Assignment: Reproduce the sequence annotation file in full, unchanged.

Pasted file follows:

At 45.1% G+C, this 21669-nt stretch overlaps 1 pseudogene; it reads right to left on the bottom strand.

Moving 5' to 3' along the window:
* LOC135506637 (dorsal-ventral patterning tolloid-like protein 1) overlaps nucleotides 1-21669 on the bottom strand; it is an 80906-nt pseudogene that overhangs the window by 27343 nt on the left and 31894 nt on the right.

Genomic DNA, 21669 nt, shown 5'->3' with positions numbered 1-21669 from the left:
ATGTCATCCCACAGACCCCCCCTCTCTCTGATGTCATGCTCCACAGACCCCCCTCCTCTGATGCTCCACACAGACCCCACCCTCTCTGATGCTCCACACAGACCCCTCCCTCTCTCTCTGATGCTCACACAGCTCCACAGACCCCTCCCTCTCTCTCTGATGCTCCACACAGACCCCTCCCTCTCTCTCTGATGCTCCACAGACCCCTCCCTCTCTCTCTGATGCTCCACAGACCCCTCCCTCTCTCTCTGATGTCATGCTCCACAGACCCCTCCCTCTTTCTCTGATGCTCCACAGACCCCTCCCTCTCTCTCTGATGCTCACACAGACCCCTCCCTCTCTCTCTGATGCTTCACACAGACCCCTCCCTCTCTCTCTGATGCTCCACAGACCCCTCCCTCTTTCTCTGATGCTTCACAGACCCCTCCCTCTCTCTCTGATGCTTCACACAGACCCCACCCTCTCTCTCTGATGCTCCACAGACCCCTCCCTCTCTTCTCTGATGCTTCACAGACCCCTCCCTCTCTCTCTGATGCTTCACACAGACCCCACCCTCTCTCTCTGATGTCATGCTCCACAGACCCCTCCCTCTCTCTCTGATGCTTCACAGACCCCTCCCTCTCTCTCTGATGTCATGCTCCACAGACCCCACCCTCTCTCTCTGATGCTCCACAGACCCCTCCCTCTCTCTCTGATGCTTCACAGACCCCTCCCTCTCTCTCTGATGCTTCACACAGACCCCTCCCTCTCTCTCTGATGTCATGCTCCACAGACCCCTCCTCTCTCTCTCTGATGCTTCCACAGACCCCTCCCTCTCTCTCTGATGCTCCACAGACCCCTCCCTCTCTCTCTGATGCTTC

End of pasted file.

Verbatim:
At 45.1% G+C, this 21669-nt stretch overlaps 1 pseudogene; it reads right to left on the bottom strand.

Moving 5' to 3' along the window:
* LOC135506637 (dorsal-ventral patterning tolloid-like protein 1) overlaps nucleotides 1-21669 on the bottom strand; it is an 80906-nt pseudogene that overhangs the window by 27343 nt on the left and 31894 nt on the right.

Genomic DNA, 21669 nt, shown 5'->3' with positions numbered 1-21669 from the left:
ATGTCATCCCACAGACCCCCCCTCTCTCTGATGTCATGCTCCACAGACCCCCCTCCTCTGATGCTCCACACAGACCCCACCCTCTCTGATGCTCCACACAGACCCCTCCCTCTCTCTCTGATGCTCACACAGCTCCACAGACCCCTCCCTCTCTCTCTGATGCTCCACACAGACCCCTCCCTCTCTCTCTGATGCTCCACAGACCCCTCCCTCTCTCTCTGATGCTCCACAGACCCCTCCCTCTCTCTCTGATGTCATGCTCCACAGACCCCTCCCTCTTTCTCTGATGCTCCACAGACCCCTCCCTCTCTCTCTGATGCTCACACAGACCCCTCCCTCTCTCTCTGATGCTTCACACAGACCCCTCCCTCTCTCTCTGATGCTCCACAGACCCCTCCCTCTTTCTCTGATGCTTCACAGACCCCTCCCTCTCTCTCTGATGCTTCACACAGACCCCACCCTCTCTCTCTGATGCTCCACAGACCCCTCCCTCTCTTCTCTGATGCTTCACAGACCCCTCCCTCTCTCTCTGATGCTTCACACAGACCCCACCCTCTCTCTCTGATGTCATGCTCCACAGACCCCTCCCTCTCTCTCTGATGCTTCACAGACCCCTCCCTCTCTCTCTGATGTCATGCTCCACAGACCCCACCCTCTCTCTCTGATGCTCCACAGACCCCTCCCTCTCTCTCTGATGCTTCACAGACCCCTCCCTCTCTCTCTGATGCTTCACACAGACCCCTCCCTCTCTCTCTGATGTCATGCTCCACAGACCCCTCCTCTCTCTCTCTGATGCTTCCACAGACCCCTCCCTCTCTCTCTGATGCTCCACAGACCCCTCCCTCTCTCTCTGATGCTTC